22 January 2021
on course website
Narrative and Knowledgeonline course
The Latin root of narrative, narrāre, is a derivative of nārus: knowledge. This etymology exemplifies the strong intertwinement of human thinking about storytelling and cognition, but the shared history of these concepts has not always been an easy one. Since classical antiquity, narrative has been conceived of as an ideal vessel for conveying knowledge (Horace), a specific form of knowing itself (Aristotle) or, instead, an obstacle to ‘true’ knowledge (Plato). These ancient debates find their counterparts in contemporary discussions about the uses and abuses of storytelling in, for instance, history, journalism, social media, politics, and education. Together we will investigate the complex relationships between narrative and knowledge as dimensions of human cognition. We will focus on a variety of aspects of this relationship, categories such as the concrete and the abstract, fiction and truth, intentionality and causality, invention and discovery, experience and theory, story and history.
The context for our winter school is an increasing body of research, across academic disciplines, on how narrative serves to map the ways in which we relate to ourselves and to the world around us. Meanwhile, outside the academy, storytelling has become the focus of attention in many professional practices, such as psychology, counselling, medicine and health, and journalism. These practices put to work the fact that knowledge of ourselves, of others, and of the world we live in is often expressed through storytelling.
The winter school is strongly interdisciplinary, studying narrative and knowledge in a variety of media and settings and from different perspectives. The programme pays attention to contemporary developments in our thinking about the relation between storytelling and non-narrative cognition in our interaction with the environment. The final day will consist of the symposium “Narrative and Knowledge in Times of Crisis”, discussing, among other things, different narratives from the 2020 Covid-19 pandemic.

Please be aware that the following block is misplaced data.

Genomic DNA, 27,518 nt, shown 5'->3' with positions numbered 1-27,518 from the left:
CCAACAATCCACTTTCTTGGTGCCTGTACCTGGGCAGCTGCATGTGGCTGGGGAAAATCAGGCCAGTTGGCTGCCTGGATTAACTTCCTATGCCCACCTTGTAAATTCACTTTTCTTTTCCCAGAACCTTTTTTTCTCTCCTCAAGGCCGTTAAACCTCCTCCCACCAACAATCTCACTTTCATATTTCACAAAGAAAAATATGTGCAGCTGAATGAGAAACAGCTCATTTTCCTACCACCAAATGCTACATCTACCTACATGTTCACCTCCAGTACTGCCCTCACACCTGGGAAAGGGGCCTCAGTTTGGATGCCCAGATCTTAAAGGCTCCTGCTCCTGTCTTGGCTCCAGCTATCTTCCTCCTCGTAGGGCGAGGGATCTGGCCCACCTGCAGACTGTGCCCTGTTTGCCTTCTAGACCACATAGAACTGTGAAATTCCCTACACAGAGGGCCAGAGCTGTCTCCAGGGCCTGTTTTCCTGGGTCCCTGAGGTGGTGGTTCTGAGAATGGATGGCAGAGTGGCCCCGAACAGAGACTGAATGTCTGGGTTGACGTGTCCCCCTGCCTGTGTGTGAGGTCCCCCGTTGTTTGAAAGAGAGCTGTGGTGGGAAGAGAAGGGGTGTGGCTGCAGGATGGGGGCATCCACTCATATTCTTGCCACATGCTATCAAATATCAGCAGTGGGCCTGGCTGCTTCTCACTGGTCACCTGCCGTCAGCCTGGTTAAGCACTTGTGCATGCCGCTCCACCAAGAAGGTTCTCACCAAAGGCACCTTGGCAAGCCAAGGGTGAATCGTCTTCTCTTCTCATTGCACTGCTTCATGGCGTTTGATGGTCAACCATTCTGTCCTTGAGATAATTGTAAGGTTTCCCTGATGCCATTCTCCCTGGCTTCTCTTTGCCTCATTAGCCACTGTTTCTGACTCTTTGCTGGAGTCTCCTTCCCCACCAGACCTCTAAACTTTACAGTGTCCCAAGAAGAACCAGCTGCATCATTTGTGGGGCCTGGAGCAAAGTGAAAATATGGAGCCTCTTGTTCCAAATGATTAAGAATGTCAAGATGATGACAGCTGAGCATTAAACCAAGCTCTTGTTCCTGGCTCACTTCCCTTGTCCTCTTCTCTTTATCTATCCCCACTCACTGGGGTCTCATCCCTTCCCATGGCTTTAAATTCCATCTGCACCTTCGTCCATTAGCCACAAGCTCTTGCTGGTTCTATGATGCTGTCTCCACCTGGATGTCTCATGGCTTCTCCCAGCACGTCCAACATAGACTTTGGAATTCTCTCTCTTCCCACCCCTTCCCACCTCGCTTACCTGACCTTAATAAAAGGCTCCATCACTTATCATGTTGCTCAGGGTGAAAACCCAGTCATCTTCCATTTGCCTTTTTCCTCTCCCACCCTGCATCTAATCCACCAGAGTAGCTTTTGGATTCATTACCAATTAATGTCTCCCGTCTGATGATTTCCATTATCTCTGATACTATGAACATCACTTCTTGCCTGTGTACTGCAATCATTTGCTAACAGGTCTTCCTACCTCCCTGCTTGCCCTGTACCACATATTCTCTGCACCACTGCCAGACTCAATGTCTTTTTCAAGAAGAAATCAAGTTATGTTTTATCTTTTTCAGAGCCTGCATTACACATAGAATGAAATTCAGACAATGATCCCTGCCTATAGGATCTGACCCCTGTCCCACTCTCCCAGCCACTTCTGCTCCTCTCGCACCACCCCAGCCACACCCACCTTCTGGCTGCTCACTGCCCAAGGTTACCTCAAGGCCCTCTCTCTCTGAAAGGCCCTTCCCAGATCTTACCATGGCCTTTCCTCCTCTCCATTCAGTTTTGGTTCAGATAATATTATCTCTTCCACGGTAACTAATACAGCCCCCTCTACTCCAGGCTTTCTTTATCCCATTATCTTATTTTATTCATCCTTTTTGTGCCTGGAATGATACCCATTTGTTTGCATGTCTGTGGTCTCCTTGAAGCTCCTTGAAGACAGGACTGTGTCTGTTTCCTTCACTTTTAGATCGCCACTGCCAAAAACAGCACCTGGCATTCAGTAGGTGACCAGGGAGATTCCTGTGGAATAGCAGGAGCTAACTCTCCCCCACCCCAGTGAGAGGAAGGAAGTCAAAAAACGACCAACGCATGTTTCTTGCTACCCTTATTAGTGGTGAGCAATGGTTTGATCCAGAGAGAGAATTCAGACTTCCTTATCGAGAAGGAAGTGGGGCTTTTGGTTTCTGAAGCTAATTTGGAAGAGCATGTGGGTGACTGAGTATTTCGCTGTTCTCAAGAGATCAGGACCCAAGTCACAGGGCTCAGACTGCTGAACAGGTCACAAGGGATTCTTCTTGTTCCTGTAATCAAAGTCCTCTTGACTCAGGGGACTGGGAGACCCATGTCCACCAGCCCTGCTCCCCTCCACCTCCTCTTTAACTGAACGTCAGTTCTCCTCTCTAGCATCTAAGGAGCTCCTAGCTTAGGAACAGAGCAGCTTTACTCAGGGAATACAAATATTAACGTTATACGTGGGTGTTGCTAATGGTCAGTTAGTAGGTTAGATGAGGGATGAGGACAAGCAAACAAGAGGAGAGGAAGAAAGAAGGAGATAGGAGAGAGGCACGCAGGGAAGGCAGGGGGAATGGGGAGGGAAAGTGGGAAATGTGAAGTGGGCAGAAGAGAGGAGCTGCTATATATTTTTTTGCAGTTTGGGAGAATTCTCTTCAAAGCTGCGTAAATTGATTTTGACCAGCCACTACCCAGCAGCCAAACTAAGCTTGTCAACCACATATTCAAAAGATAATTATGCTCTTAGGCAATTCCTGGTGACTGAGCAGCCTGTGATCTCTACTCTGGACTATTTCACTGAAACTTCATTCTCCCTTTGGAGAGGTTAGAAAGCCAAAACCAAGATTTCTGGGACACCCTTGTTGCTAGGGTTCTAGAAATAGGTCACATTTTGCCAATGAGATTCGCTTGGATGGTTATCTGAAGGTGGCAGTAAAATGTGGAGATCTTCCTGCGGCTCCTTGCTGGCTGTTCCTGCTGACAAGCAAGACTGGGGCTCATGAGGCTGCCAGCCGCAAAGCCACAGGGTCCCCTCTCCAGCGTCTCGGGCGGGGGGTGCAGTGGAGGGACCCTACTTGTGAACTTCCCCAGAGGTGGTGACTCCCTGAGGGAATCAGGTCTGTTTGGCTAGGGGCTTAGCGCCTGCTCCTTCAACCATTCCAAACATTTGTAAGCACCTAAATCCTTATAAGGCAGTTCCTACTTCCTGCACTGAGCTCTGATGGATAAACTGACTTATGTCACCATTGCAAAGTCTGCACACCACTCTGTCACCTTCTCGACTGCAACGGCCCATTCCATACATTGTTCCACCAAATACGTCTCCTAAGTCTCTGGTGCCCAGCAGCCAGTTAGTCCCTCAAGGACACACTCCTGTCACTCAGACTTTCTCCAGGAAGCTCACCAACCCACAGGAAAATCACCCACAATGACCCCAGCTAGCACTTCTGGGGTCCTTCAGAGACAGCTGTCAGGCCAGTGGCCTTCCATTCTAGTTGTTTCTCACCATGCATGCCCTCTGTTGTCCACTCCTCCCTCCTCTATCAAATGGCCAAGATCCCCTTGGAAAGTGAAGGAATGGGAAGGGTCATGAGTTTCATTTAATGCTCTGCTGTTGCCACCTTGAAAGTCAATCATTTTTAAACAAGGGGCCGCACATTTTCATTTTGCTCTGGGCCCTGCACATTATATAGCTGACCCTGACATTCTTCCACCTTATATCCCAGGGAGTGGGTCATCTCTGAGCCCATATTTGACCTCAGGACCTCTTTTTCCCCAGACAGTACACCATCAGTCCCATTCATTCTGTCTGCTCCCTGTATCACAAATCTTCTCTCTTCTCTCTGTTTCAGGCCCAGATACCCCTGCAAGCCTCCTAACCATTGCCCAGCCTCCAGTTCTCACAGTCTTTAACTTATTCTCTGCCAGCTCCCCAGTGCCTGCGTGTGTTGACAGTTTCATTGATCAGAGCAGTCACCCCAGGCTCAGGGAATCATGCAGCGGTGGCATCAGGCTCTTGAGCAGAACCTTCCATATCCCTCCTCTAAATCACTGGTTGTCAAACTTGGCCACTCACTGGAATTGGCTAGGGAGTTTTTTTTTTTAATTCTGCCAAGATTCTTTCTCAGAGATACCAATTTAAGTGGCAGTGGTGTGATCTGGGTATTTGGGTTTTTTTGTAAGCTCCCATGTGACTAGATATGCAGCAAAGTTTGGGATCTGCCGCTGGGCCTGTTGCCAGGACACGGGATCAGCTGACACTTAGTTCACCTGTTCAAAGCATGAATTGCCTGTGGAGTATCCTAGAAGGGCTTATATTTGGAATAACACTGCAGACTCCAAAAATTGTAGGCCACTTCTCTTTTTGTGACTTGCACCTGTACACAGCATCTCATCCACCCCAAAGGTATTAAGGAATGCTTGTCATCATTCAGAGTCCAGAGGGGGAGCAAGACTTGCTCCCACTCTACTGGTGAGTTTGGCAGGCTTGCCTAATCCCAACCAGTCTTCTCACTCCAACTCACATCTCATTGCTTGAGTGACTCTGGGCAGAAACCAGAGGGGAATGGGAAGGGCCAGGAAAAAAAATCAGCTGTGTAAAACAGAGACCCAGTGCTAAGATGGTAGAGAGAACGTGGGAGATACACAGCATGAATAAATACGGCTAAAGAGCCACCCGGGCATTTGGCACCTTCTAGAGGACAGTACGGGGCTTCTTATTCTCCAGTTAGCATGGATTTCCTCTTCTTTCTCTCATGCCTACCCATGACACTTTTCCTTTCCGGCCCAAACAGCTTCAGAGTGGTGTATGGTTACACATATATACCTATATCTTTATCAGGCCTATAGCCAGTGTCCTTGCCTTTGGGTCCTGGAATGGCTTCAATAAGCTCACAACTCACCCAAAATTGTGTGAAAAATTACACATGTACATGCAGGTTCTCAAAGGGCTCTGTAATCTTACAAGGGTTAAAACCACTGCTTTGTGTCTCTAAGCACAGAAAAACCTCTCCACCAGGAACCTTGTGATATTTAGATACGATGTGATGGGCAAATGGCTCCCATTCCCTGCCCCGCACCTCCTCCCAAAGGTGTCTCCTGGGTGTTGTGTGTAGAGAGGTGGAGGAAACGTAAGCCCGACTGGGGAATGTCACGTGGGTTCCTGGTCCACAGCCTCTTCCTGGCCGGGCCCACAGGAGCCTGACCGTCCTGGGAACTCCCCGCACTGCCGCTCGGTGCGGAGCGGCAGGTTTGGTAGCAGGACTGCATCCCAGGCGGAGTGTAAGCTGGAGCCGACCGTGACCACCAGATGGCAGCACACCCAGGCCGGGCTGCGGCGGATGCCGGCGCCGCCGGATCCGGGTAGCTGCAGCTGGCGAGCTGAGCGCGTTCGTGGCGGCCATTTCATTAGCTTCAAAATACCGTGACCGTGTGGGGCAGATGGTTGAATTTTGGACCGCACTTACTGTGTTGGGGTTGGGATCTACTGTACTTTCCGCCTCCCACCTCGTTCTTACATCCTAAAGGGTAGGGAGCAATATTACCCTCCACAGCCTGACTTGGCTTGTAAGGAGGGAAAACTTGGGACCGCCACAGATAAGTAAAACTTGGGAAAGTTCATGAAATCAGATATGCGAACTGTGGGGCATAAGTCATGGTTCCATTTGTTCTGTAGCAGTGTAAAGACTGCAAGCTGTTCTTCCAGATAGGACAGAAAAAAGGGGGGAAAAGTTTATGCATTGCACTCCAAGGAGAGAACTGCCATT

Our speakers are specialists in culture theory, art and literature, cognitive science, minority studies, media studies, and religious studies and include Barend van Heusden, Liesbeth Korthals Altes, and Gerben Westerhof.
Prof. dr. B.P. van Heusden
Prof. dr. G.J. Westerhof
Dr. S.J. Moenandar
Dr. A.M. Sools
B.A. Miruna Lucaci
This interdisciplinary, week-long online course is meant for students and professionals in the arts, literature, theology, philosophy, business, journalism, psychology, coaching, politics, and any other field in which narrative and storytelling play a role.
The winter school is designed for PhD students and graduate students (MA) interested in the study of narrative, as well as professionals interested in storytelling.
It is expected that the participants have a sufficient command of the English language in order for them to participate actively in the discussions and to present their own work in English.
After this course you will be able to:
Assess current debates about the interrelatedness of narrative and knowledge.
Argue for the necessity of “narrative savviness” in specific circumstances.
Appraise a wide array of theories on narrative and non-narrative cognition.
Argue for the relevance and feasibility of research projects on the interrelatedness of narrative and knowledge in a way that testifies of informed critical thinking.
During the Winter School, participants are offered the opportunity to give a twenty-minute presentation on their own research related to narrative and knowledge (optional). They will receive feedback on their presentation from speakers and peers. The presentation will be acknowledged on the Certificate of Attendance.
Upon successful completion of the programme, the winter school offers a Certificate of Attendance. For participants who want to earn academic credit with the winter school, an additional assignment (including a reading list) will be provided. After successfully completing the assignment, they will receive their Certificate of Attendance that mentions the workload of 140 hours (28 hours corresponds to 1 ECTS). Students can apply for recognition of these credits to the relevant authorities in their home institutions, therefore the final decision on awarding credits is at the discretion of their home institutions. We will be happy to provide any necessary information that might be requested in addition to the certificate of attendance.
EUR 100: Students and staff University of Groningen: € 100
EUR 125: Other participants: € 125
on course website